Brand Nirav Modi takes a beating
The PNB fraud will certainly affect brand Nirav Modi in a big way. The aura he created around his name, the exclusivity, the myth, stand exposed
The last word on diamantaire Nirav Modi and his Rs11,400 crore bank fraud is yet to be written. The jeweller to the stars—who markets precious jewellery under the Nirav Modi brand—has been accused of defrauding India’s second largest public sector bank Punjab National Bank and has since fled the country.
According to a Mint report, after the scam came to light, law enforcement agencies scrutinized several shell companies and benami assets and raided dozens of properties belonging to the absconding jeweller and his uncle and Gitanjali Gems promoter Mehul Choksi, who is also named in the bank fraud.
The Enforcement Directorate (ED) conducted searches at multiple locations belonging to Modi and Gitanjali Group managing director Choksi who sells jewellery under a clutch of brands including Gili, Nakshatra, Asmi and Sangini. Gitanjali is one of the largest branded jewellery retailers in the country.
To be sure, Nirav Modi first trained under Choksi and then set about opening offices for his wholesale business.
In 2010, he launched the brand Nirav Modi. Nirav Modi boutiques were opened both in India and abroad in cities like Delhi, Macau, New York, London, Singapore and Beijing. His brand was advertised in upscale glossy magazines and dressed up film stars like Kate Winslet and Priyanka Chopra.
According to a recent Press Trust of India report, Nirav Modi, in a letter to Punjab National Bank, said: “…your actions have destroyed my brand and the business…”
Branding experts agree that jewellery brand Nirav Modi has most definitely been harmed by the scam. They say that the perils of naming a brand or company after the founder are far greater than the advantages (if at all there are any). If the person falls from grace, the brand takes the blow since it is very difficult to distance one from the other.
“Let’s just say this is Nirav Modi’s ‘Weinstein’ moment. What happened to Harvey Weinstein and the Weinstein Co., is now happening to him. No matter how big you are, it is extremely difficult to salvage this sort of a mess. Remember Amitabh Bachchan and ABCL?” says Sanjay Sarma, co-founder and chief executive of Design Worldwide, an integrated strategic branding and creative solutions company.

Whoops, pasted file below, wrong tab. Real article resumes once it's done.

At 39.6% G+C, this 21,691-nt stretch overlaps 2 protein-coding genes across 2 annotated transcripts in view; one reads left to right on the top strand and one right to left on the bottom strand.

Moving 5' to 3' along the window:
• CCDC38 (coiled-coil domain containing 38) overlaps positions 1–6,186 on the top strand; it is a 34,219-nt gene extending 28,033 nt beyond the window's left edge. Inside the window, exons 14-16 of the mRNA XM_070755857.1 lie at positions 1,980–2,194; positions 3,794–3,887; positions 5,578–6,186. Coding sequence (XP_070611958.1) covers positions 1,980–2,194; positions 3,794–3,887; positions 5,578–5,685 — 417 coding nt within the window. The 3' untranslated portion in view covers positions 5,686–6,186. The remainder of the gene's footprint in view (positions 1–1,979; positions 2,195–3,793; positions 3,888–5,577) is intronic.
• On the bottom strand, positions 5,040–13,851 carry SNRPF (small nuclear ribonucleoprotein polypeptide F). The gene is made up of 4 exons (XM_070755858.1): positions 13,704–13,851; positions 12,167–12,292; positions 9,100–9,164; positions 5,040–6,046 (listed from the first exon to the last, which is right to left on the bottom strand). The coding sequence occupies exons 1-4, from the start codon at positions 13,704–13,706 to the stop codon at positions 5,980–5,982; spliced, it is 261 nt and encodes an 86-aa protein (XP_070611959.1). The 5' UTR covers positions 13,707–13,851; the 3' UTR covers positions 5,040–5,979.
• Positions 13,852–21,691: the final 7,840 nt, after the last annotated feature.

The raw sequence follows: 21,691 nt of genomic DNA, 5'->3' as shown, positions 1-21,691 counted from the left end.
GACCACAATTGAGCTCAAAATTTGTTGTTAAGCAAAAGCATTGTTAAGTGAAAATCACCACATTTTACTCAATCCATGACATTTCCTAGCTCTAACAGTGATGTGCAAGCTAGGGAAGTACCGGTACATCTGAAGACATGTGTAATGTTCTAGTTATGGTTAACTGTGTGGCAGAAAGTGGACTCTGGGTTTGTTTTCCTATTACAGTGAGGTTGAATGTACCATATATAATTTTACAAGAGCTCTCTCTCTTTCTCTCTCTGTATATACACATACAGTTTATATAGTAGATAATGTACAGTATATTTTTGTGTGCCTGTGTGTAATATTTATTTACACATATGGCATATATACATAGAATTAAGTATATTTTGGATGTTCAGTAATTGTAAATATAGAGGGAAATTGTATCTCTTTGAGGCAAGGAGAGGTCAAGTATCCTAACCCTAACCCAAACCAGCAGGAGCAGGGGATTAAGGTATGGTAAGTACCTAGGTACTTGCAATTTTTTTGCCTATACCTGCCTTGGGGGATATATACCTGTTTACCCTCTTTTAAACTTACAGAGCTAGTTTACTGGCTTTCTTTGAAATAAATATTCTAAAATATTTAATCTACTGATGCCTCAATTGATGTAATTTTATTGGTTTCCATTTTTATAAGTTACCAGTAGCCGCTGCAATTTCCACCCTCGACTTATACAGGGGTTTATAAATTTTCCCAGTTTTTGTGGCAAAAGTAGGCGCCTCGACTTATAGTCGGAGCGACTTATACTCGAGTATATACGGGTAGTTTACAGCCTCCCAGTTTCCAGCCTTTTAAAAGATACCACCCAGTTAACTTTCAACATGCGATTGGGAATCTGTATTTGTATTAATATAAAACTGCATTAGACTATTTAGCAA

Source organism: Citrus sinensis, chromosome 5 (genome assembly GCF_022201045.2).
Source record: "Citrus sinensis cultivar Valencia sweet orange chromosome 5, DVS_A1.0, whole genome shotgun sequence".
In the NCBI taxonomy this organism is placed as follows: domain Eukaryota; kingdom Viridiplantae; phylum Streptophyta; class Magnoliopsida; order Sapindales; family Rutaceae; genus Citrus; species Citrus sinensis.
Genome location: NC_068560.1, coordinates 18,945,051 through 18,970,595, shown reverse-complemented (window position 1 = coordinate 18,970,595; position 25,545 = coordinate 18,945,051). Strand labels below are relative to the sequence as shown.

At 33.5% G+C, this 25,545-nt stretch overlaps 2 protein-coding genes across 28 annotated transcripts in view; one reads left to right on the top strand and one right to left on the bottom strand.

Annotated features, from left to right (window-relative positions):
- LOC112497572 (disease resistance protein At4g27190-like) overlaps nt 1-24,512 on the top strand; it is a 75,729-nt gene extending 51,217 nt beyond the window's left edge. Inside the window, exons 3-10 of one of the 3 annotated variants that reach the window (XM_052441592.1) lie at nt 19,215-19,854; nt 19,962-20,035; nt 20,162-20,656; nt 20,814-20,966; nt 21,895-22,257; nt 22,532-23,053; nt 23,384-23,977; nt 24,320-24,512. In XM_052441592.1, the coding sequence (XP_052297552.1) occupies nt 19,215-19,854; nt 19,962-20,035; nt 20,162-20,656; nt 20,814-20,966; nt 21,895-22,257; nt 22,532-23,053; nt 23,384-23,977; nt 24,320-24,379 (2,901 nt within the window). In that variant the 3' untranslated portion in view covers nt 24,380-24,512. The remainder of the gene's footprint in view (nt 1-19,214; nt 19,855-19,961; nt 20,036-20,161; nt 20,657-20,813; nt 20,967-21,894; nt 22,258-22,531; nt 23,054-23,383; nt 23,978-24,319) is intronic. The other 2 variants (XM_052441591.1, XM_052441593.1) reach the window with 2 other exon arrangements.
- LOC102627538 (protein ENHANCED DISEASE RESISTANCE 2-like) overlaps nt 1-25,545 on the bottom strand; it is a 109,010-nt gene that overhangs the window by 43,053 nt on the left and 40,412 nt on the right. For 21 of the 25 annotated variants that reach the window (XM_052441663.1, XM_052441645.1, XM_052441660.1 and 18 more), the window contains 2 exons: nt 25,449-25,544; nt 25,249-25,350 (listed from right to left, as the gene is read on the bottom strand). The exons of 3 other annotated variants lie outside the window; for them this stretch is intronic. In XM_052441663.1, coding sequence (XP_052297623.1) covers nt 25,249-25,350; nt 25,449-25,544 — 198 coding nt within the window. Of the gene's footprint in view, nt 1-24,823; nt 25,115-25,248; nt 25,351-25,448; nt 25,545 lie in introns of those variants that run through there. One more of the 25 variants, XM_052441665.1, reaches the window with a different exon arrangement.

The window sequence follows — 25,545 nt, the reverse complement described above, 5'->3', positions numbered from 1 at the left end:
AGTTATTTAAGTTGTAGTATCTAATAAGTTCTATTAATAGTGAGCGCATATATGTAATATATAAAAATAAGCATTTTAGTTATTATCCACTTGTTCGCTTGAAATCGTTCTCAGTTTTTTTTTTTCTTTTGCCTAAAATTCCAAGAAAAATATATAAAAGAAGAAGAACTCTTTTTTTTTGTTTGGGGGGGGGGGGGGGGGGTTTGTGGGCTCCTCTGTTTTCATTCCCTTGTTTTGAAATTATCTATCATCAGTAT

Yet others say that the issue of the brand being impacted as a result of the scam is an interesting one, especially in the current cultural context of a country like India, where corruption, fiscal irregularities and scams take place routinely.
“There are many instances of politicians and businessmen whose financial misdemeanours are common knowledge but whose popularity remains undented, and indeed sometimes even enhanced,” says Samit Sinha, managing partner, Alchemist Brand Consulting. However, it would take an extremely cynical point of view to believe that brand Nirav Modi will not be negatively affected by a scam of this magnitude, especially now that he has fled the country, an indication of his culpability.
“While it is tempting to compare this latest absconder with Lalit Modi and Vijay Mallya, we must remember that though associated with IPL (Indian Premier League) and Kingfisher respectively, their names were not synonymous with the names of their brands. That is not so with Nirav Modi, where it will be impossible to separate Nirav Modi the person from Nirav Modi the jewellery brand,” points out Sinha.
The financial fraud will certainly affect brand Nirav Modi in a big way. The aura he created around his name, the exclusivity, the myth, stand exposed. His clientele belongs to the upper echelons—royalty, industrialists, politicians, celebrities and film stars. “They are the top 1% across the world. And they are mighty sensitive to such bad press. The cosy clique has been somewhat disturbed and unfortunately, he may not find much support from his powerful clients,” says Sarma.
The rich and famous live under public scrutiny and are most likely to distance themselves from both the brand and the person behind it. Agrees Sinha: “Regardless of how people might feel in private, after such a scandal, I doubt if many erstwhile, current and potential Nirav Modi customers will blatantly flaunt the brand in the future out of concern of social ostracism. And if they can’t flaunt it in public, why would they covet it? That’s why I believe that as a brand, it will sink as rapidly as it ascended.”
On the other hand, Mehul Choksi’s retail brands such as Nakshatra and Gili may be protected to an extent as retail customers are not concerned with ownership patterns as long as the brands carry their own equity. “Moreover, these brands are available widely across all jewellery stores. In India, customers are generally loyal to their jewellers, and there is an inherent trust in the relationship from both sides. And Nakshatra, for instance, has a very strong equity,” Sarma says.
But Nirav Modi’s swish set could definitely shift to other brands. His real clientele will probably be able to afford Harry Winston, Van Cleef & Arpels or Mikimoto, perhaps. The aspiring ones may settle for less, Sarma feels.
Shuchi Bansal is Mint’s media, marketing and advertising editor. Ordinary Post will look at pressing issues related to all three. Or just fun stuff.
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